Our December Artwork of the Month features a haunted castle: the castle of Hričov (Hricsó, Ricsó; today in Slovakia) as represented by the artist Ferdiš Duša (1888–1958). Born in Frýdlant nad Ostravicí in Moravia-Silesia, Duša undertook a number of study trips to Slovakia in the 1920s and 1930s, producing, amongst many other things, a series of wood engravings narrating a journey along the river Váh. In doing so, he drew on a pictorial and literary tradition that reached back to the early nineteenth century and encapsulated the multi-ethnic character of the region. His prints transferred the spectres of this past into the interwar period, a time defined by new national borders and the idea of modern, exclusive national identities.
When we think of history, we think of it as unfolding in time. The historical events we remember sit somewhere in a chronology, and we think of them as having causes and effects, laid out neatly in the timeline. History also has a spatial dimension: the locations where the events took place are integral to their memory; but, paradoxically, this often means that their geographical reality dissolves into an abstraction. Mohács, for instance, was the scene of a battle between Hungarians and the Ottoman Turks in 1526. In the nineteenth century, the disastrous defeat suffered by the Hungarian army came to be seen as a singular national tragedy, which led to the subsequent Turkish invasion of a large part of the Kingdom. ‘Mohács’ became a metaphor. Although the town had its own local commemorations, the battle was essentially remembered in the same way everywhere in Hungary. Its physical location played no role in its national remembrance; the main thing was that it was part of the great national timeline – the national narrative of history.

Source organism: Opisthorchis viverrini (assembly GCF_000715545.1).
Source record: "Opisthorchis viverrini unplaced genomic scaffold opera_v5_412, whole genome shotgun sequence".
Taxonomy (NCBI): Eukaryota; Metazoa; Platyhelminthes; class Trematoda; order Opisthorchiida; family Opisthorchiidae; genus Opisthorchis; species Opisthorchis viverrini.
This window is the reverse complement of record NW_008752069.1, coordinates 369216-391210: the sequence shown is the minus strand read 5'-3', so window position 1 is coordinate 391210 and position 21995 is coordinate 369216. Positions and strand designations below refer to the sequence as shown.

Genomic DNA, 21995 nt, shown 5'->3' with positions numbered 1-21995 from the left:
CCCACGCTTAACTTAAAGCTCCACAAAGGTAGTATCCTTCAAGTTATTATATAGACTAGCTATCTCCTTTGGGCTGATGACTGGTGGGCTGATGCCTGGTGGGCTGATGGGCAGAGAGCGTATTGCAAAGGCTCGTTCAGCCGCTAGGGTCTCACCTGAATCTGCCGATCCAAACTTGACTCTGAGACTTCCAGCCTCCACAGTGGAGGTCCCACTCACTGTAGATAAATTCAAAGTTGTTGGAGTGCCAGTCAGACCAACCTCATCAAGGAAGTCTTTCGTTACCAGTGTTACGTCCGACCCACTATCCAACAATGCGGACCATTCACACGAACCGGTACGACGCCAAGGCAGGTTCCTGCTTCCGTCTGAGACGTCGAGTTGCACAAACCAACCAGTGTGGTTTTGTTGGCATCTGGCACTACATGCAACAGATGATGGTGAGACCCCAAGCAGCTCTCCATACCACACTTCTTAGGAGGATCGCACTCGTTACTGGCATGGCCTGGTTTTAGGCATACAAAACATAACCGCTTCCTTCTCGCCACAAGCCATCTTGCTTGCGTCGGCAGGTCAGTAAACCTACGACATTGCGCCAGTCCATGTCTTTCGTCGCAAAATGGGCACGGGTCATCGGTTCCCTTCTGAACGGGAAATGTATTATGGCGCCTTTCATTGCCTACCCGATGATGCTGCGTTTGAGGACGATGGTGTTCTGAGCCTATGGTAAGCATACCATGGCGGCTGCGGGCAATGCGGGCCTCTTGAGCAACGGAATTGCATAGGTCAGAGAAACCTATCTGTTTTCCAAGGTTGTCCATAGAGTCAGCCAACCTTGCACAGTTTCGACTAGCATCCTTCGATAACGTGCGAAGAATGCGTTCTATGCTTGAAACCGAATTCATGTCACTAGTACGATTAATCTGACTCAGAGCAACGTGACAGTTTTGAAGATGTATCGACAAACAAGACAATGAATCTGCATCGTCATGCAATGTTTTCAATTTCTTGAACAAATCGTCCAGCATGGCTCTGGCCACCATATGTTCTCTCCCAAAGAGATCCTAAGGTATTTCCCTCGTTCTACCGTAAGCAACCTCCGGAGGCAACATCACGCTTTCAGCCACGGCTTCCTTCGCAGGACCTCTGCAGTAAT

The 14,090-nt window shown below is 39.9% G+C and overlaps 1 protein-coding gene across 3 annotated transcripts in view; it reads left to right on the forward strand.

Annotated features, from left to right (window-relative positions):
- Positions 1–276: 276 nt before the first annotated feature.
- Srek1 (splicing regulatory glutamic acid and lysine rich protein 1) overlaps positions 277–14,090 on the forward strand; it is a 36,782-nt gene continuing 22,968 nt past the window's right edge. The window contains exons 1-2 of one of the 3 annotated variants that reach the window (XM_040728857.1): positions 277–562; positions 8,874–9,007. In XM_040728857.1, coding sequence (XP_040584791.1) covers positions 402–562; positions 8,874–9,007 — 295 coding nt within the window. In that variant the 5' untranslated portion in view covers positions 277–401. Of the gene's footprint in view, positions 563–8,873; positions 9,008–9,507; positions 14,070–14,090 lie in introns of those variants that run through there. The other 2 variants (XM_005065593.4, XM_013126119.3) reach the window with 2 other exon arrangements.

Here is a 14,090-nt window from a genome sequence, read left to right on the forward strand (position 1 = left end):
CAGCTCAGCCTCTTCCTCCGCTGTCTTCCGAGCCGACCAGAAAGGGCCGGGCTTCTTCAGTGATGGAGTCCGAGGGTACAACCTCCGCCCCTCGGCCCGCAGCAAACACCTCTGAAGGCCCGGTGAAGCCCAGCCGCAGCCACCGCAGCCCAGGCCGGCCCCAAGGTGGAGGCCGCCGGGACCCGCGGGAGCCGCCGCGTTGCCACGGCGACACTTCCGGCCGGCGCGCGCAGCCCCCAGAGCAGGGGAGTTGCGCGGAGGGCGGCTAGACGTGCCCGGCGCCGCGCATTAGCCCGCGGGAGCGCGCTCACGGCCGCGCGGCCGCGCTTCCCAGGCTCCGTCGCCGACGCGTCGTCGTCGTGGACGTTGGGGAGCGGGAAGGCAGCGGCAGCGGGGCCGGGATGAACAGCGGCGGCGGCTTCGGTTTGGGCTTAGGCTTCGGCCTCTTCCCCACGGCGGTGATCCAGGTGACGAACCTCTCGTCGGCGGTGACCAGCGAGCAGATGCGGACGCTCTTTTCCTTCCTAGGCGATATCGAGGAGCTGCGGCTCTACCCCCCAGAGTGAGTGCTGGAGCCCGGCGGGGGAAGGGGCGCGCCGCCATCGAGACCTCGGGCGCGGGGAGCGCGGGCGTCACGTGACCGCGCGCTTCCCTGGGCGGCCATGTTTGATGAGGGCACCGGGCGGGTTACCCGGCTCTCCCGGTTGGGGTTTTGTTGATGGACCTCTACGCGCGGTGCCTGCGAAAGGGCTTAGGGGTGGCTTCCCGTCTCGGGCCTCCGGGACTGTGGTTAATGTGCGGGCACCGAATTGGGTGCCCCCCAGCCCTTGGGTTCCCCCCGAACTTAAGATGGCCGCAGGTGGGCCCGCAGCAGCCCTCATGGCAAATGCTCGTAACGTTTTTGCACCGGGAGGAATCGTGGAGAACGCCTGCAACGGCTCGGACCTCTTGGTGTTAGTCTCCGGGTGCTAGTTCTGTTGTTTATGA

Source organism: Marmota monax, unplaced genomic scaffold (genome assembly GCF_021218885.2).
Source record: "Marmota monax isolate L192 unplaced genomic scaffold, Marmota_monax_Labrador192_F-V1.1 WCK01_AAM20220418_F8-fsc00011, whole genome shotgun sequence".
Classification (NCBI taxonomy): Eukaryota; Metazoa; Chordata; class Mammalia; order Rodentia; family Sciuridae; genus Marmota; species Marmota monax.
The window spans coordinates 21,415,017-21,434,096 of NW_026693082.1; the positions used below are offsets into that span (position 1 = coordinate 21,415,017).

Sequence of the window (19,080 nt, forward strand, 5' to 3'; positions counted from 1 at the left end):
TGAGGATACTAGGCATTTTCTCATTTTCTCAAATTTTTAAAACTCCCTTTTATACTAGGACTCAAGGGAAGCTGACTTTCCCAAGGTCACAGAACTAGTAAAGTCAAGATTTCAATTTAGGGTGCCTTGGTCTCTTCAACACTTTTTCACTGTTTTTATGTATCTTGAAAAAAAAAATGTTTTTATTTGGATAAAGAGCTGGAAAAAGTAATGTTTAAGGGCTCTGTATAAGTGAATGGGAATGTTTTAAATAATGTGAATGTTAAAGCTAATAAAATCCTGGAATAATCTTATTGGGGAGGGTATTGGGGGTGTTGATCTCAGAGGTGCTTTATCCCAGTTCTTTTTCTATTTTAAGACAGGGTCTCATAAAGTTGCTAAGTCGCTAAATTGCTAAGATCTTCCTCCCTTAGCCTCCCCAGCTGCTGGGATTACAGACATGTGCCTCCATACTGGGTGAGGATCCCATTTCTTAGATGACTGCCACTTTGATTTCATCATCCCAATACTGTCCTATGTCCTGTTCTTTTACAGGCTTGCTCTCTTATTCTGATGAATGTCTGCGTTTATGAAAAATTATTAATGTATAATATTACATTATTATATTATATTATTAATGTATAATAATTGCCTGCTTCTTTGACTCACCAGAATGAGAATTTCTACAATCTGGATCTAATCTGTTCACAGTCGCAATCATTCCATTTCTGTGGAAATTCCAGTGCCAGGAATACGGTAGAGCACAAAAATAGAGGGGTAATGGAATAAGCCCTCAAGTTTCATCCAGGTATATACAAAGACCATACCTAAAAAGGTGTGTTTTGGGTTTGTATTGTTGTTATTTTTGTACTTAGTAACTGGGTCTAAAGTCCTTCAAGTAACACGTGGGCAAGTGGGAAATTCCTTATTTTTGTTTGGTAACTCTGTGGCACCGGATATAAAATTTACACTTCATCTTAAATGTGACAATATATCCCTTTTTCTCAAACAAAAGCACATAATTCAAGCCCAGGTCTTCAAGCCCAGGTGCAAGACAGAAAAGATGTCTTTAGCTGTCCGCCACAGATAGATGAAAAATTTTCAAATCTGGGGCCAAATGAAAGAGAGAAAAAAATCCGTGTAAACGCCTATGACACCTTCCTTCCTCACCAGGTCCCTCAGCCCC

The standardisation and centralisation of historical memory was part of the nineteenth-century process of nation-building. After 1867, the now semi-autonomous Hungarian state promoted the ideas of continuous Hungarian statehood and the legitimacy of Magyar hegemony in the Carpathian Basin through paintings, murals, sculptures and public monuments across the Kingdom. Monuments were sometimes erected to mark important historical locations, but at other times their locations were not relevant to the historical events they commemorated. It did not matter: all of these places, whether historical or not, were part of the country. They were in a synecdochical relationship with what was seen as most important: the nation, its territory, and its history as one integral whole. But what happens to historical memory when that integrity is suddenly broken? Continue reading